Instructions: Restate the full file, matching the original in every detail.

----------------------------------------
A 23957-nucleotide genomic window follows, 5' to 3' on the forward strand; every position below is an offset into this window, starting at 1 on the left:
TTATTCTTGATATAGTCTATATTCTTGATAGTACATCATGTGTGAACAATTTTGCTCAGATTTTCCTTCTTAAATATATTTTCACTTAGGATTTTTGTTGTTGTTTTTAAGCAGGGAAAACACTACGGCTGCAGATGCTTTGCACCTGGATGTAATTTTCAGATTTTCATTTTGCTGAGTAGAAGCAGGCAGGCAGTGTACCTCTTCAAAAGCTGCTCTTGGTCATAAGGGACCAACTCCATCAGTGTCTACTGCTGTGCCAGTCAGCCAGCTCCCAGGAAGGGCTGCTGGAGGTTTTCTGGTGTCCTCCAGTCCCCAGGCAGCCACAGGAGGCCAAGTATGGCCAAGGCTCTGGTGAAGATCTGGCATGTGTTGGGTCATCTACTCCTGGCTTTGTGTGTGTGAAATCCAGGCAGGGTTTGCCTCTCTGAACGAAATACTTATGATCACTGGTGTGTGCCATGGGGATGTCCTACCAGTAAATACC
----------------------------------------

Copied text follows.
A 23957-nucleotide genomic window follows, 5' to 3' on the forward strand; every position below is an offset into this window, starting at 1 on the left:
TTATTCTTGATATAGTCTATATTCTTGATAGTACATCATGTGTGAACAATTTTGCTCAGATTTTCCTTCTTAAATATATTTTCACTTAGGATTTTTGTTGTTGTTTTTAAGCAGGGAAAACACTACGGCTGCAGATGCTTTGCACCTGGATGTAATTTTCAGATTTTCATTTTGCTGAGTAGAAGCAGGCAGGCAGTGTACCTCTTCAAAAGCTGCTCTTGGTCATAAGGGACCAACTCCATCAGTGTCTACTGCTGTGCCAGTCAGCCAGCTCCCAGGAAGGGCTGCTGGAGGTTTTCTGGTGTCCTCCAGTCCCCAGGCAGCCACAGGAGGCCAAGTATGGCCAAGGCTCTGGTGAAGATCTGGCATGTGTTGGGTCATCTACTCCTGGCTTTGTGTGTGTGAAATCCAGGCAGGGTTTGCCTCTCTGAACGAAATACTTATGATCACTGGTGTGTGCCATGGGGATGTCCTACCAGTAAATACC